Nilsmark ploys work perfectly

Published : Oct 04, 2003 00:00 IST

CATRIN NILSMARK momentarily had the feeling that she could walk without her crutches, so pumped up was she as her European team put the finishing touches to a famous Solheim Cup success.

CATRIN NILSMARK momentarily had the feeling that she could walk without her crutches, so pumped up was she as her European team put the finishing touches to a famous Solheim Cup success. The scoreline, at the moment of victory, was 14 1/2 -8 1/2 but, in the confusion which followed as the rest of the players did not know whether to carry on or to stop, the result for the record book was a resounding 17 1/2 -10 1/2 .

Only the Americans were feeling pain. Their captain, Patty Sheehan, and Meg Mallon and Kelli Kuehne linked arms as they walked back to the club house, all of them in tears which would spread to the rest. Kuehne said: "We lost and it's hard. We weren't here for the money, we were here for our country."

For a while, it looked as if Annika Sorenstam would be the one to hole the winning putt for Europe. As it was, she defeated Angela Stanford five minutes too soon, paving the way for Scotland's Catriona Matthew to shine. Two up with two to play against Rosie Jones, Matthew sensed she was safe when she struck a breathtaking second to nine feet at the 17th. The match was soon conceded.

Nilsmark was happy for Matthew for she had felt that the player should never have been dropped from the sides of 2000 and 2002. "I wanted Catriona in my side and she deserved to do what she did," said the captain.

Midway through this season, Nilsmark had spoken to Sam Torrance and, she followed the European Ryder Cup captain in putting strong players out first in the singles.

It worked perfectly, with Janice Moodie gamely contributing to the plan by going four up on Kuehne over the front nine. Carin Koch never really got going against Juli Inkster, but there was plenty more to cheer in the third game as Sophie Gustafsson romped home against Heather Bowie — and in the fourth, as Iben Tinning defeated Wendy Ward.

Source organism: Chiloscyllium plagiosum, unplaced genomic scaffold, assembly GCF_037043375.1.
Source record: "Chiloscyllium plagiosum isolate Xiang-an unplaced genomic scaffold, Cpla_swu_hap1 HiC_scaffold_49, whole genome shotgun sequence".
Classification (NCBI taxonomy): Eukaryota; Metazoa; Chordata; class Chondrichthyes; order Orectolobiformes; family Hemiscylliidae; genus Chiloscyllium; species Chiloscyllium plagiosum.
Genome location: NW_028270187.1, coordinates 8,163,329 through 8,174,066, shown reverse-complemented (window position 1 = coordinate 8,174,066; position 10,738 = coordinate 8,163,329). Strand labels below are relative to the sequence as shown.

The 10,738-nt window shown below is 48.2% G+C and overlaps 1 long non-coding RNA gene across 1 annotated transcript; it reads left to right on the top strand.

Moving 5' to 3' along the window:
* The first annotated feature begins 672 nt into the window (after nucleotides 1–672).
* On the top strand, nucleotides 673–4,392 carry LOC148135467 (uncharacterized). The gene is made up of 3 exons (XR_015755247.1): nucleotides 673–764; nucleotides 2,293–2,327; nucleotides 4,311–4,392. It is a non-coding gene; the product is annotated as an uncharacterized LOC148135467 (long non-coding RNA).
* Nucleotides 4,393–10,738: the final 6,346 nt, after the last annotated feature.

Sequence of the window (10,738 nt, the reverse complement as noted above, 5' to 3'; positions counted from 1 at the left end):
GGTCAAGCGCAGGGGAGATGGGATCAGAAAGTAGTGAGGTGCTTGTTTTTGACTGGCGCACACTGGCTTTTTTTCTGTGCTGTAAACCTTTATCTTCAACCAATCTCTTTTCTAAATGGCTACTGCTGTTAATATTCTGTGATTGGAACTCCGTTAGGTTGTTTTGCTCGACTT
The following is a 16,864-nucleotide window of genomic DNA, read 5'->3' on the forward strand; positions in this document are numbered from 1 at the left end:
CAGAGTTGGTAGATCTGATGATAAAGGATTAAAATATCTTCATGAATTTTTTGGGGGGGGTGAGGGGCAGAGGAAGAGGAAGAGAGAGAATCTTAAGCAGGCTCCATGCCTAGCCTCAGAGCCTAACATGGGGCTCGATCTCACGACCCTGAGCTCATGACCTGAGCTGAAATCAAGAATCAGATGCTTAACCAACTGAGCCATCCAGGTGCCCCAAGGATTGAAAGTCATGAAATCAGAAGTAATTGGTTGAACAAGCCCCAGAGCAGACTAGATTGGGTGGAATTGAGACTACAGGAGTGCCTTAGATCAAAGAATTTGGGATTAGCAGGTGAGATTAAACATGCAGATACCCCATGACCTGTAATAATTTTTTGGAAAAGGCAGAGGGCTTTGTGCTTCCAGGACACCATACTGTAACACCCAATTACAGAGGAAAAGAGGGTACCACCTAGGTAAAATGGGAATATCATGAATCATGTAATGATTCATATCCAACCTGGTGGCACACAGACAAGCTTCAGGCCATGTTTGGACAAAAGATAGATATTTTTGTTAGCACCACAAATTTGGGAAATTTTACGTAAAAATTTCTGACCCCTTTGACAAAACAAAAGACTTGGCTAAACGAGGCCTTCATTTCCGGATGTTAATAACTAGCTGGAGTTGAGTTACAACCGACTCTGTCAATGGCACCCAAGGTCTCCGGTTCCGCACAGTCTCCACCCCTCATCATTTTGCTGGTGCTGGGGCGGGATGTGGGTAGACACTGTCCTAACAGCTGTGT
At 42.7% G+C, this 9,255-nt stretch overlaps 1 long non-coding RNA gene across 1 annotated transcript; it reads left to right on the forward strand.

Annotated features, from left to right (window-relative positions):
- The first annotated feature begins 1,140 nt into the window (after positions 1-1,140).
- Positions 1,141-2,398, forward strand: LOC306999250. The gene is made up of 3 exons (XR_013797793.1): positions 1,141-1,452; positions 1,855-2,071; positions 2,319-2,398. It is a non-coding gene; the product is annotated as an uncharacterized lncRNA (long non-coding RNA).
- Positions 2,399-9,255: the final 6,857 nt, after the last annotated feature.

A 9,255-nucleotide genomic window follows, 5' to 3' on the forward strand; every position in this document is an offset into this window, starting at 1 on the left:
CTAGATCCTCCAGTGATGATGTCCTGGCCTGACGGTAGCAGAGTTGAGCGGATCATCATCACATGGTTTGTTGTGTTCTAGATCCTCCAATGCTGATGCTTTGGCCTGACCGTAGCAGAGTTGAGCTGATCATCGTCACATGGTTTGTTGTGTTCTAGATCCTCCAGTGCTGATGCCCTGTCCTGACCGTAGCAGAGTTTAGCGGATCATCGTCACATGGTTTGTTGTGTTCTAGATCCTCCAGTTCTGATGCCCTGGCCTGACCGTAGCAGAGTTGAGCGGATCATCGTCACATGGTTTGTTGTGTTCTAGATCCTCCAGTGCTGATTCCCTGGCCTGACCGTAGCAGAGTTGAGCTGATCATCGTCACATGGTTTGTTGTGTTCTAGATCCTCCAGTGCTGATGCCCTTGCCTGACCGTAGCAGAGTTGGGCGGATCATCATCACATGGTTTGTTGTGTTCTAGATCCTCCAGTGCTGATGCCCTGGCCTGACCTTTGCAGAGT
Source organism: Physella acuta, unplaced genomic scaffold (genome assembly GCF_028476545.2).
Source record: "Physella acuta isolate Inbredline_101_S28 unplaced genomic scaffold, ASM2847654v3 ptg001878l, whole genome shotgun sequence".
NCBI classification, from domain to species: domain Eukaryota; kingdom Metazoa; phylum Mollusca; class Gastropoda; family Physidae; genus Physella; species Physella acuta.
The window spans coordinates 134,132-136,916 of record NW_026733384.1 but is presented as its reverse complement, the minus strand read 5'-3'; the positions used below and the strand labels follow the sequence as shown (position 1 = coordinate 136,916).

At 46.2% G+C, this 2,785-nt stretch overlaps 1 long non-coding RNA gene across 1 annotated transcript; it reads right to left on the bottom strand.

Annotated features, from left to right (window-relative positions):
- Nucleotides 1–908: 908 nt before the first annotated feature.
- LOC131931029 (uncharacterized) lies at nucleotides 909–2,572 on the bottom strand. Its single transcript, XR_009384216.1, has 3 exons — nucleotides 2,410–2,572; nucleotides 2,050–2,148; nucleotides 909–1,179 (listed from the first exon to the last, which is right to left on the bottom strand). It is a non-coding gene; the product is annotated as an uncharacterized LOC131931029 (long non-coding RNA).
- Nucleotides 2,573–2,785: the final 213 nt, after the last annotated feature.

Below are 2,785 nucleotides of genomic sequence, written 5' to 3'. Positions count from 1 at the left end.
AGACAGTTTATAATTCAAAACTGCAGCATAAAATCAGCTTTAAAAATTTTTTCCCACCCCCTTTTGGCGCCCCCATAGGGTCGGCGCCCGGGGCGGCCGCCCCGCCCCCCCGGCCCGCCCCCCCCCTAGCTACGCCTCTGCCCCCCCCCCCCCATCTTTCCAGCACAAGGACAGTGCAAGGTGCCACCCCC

Nothing was maybe more significant than the closing match between Sorenstam and Suzann Pettersen and Kelly Robbins and Laura Diaz. It may have taken 5 1/2 hours and finished 45 minutes behind the rest but no one resented a minute of it, so great was the golf.

It looked like a certain point for the United States, whose Robbins was the furthest from the 17th hole in two, as they used the format to have Diaz tackling her four-foot birdie putt first. Diaz holed — seemingly to put the Americans one ahead — only for Sorenstam to follow her in from 22 feet.

Much the same happened at the 18th, only this time Diaz was in too much of a rush to make her four-footer. She missed and Pettersen rammed home a 15-footer to give Europe a 9 1/2 -6 1/2 lead.

"Absolutely fantastic to get a point there," said Nilsmark, before presenting a singles line-up which, perhaps because Sheehan did not like the look of who was playing whom, prompted the American captain to go off at an extraordinary tangent. She suggested that Nilsmark had not shown her players "enough respect" by playing Mhairi McKay and Ana Belen Sanchez only once before the singles.

However, Sheehan could not have been more gracious. "That was the most beautiful golf I have seen played by a winning Solheim Cup side," she said of Nilsmark's troops.

None among the Europeans had any doubt as to the part the Swedish crowd had played in adding the Solheim Cup to the present collection of Ryder Cup and Walker Cup. In a land where Sorenstam and Co. have won seven majors and the men none, the people worship women golfers as nowhere else. There were no men standing behind the ropes at Barseback insisting that they could do better.

Swedish television will find it hard to live down the way in which they substituted cartoons for golf at a time when Sorenstam was on the 16th, but what of Sky? The women had to set out at 8 a.m. in order that the afternoon would be free for their coverage of the men's Lancome Trophy.

All the women, it seemed, have become resigned to such treatment but the 46-year-old Beth Daniel was not as negative as the rest. Asked whether she felt things could ever change, Daniel responded: "I see things changing right now.

"I guarantee that none of the men's tournaments is being played in front of a bigger crowd than the one we have here." As many as 90,500 spilled over the course over the three days.

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